Despite its resistance, however, repeated fires may reach the heartwood through cracks in the bark. The tree may be "hollowed out” as the damaged heartwood decays, while the outside, growing layers remain intact."

What is surprising to many visitors, however, is the degree to which an enormous redwood tree can survive fire damage, which hollows out and weakens the wood at the base of the tree. Fungi can invade the damaged wood and cause it to rot, eventually forming a cavernous hollow area. A "chimney tree" is a redwood whose entire interior was burned out by fire. Trees with hollows this large, which may be the result of 50-100 fires, are often also called "goose pen" trees as they made convenient places to keep domestic animals such as geese. The may also serve as shelter or residences for black bears and colonies of bats."

Karen

R. of Illinois shares a Confused Red-tail Hawk's Adventure--


http://www.wsbtv.com/news/17514726/detail.html

ATLANTA -- A red-tailed hawk, apparently confused by a puppet shaped like a bird, swooped into a Midtown Atlanta parking lot Friday sending two workers ducking for cover.

Jeff Domke and Alan Louis, employees at the Center for Puppetry Arts, were in the facility's parking lot at 1404 Spring Street taking pictures of a puppet designed to look like a brown thrasher, the state bird of Georgia.

The brown thrasher puppet must be pretty realistic because the hawk, a respected hunter, tried to turn the puppet into breakfast.

The hawk, which can reach speeds up to 120 mph in a dive, made contact with Domke on the hand and head before realizing its target wasn't a real bird.

"I suppose the hawk paid us a compliment on Jeff’s design," said Louis.

No human, hawk or puppet was injured.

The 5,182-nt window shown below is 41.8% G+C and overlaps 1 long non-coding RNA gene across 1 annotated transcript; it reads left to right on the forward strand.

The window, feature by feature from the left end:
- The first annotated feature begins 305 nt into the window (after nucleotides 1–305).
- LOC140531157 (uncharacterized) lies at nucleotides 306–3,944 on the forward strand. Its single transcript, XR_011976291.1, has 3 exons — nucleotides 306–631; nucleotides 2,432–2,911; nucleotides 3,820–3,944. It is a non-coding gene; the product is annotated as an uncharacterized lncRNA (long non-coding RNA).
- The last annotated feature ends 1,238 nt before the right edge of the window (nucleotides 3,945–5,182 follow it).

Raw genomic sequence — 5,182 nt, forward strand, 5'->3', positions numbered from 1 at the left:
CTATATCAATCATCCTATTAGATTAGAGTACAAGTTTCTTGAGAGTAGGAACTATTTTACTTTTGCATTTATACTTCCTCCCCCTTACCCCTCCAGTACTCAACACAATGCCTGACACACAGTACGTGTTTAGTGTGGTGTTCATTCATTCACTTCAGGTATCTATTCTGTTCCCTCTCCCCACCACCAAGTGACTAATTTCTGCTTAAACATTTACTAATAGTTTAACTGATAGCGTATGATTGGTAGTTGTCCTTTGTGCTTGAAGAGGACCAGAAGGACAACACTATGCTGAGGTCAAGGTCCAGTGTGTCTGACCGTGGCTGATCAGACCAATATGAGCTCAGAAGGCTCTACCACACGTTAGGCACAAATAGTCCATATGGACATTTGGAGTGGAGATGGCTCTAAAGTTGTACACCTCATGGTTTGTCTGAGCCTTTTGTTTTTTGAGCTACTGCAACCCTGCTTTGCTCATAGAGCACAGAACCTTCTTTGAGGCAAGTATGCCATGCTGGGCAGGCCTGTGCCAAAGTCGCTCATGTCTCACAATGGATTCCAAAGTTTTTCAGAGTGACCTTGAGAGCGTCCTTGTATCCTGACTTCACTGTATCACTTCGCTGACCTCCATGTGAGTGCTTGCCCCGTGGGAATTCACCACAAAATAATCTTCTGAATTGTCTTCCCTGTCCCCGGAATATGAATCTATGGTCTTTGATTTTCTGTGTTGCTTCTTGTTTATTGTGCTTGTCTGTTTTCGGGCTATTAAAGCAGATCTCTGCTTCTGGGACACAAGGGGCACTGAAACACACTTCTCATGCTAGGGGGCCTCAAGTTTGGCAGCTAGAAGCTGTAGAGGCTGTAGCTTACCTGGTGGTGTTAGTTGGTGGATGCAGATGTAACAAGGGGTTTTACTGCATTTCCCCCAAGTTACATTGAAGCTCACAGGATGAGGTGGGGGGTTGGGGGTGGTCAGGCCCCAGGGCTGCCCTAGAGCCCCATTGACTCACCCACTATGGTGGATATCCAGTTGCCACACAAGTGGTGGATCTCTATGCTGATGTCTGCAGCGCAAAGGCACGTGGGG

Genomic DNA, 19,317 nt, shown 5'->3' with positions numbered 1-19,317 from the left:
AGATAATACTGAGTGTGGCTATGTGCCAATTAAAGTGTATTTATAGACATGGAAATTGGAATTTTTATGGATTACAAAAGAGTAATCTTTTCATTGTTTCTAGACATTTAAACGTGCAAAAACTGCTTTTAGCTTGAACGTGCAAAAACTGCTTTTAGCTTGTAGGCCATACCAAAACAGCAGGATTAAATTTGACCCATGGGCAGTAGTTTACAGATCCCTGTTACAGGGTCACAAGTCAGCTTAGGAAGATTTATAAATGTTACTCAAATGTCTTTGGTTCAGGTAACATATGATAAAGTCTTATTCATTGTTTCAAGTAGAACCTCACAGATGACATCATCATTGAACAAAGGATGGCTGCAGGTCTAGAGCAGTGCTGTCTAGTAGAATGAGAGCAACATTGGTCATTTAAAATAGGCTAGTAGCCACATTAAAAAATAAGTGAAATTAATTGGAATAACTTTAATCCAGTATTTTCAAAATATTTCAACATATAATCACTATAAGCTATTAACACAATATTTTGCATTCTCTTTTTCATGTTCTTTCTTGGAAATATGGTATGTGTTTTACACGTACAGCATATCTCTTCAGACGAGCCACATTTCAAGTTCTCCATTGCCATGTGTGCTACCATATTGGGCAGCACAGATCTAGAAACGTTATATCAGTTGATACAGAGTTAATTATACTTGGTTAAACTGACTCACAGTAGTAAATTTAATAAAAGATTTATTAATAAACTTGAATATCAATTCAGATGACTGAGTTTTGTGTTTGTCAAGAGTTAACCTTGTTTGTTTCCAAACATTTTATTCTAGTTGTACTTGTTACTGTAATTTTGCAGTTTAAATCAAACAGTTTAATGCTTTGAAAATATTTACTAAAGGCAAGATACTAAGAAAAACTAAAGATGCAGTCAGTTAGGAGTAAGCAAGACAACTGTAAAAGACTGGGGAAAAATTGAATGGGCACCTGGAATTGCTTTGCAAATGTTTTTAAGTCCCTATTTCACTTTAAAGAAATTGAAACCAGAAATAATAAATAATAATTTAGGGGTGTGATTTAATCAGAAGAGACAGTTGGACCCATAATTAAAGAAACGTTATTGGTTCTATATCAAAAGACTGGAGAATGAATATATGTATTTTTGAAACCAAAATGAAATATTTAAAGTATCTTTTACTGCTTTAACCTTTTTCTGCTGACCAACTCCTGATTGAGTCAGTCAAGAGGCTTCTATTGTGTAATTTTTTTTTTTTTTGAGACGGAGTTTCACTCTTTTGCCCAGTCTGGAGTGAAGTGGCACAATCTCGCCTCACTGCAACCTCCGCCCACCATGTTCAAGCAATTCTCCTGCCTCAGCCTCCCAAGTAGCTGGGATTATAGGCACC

MANY THANKS FOR TODAY'S CONTRIBUTIONS TO THE BLOG FROM ALL THE PALE MALE IRREGULARS THAT DO SO MUCH FOR SO MANY ANIMALS IN MANY WAYS, AND ON MANY LEVELS.

DONEGAL BROWNE


6 comments:

Sally said...

What about imping tail feathers onto tom and letting him go again?

Donegal Browne said...

Sally,

Now there's an idea. Do they ever imp full tails at the rehab down there?

Karen Anne said...

I only read about imping recently. I thought you needed some of the original feather in place to do that? Would it work if the tail feathers were gone completely, which is what it sounds like?

Donegal Browne said...

Karen Anne,

Imping is usually used when there are broken or damaged feathers. So yes, the technique is the connection of a new piece of feather to a "stub". But as I still haven't been able to track Tom down, I don't really know what he has left. Whether the feathers were completely pulled out or whether there are some stubs left.

I'm trying again tomorrow.

Karen Anne said...

Are we worried about no Tom sightings lately? Yes...

Donegal Browne said...

Actually I am a little concerned about Tom as I've not tracked him down yet. Then again I'm not familiar with all his haunts as I've been away on and off. Therefore I've sent out some feelers to try and find out who has seen him lately.

If anyone has seen him lately and is reading, do let me know when and where. I'm still not convinced he's okay out there.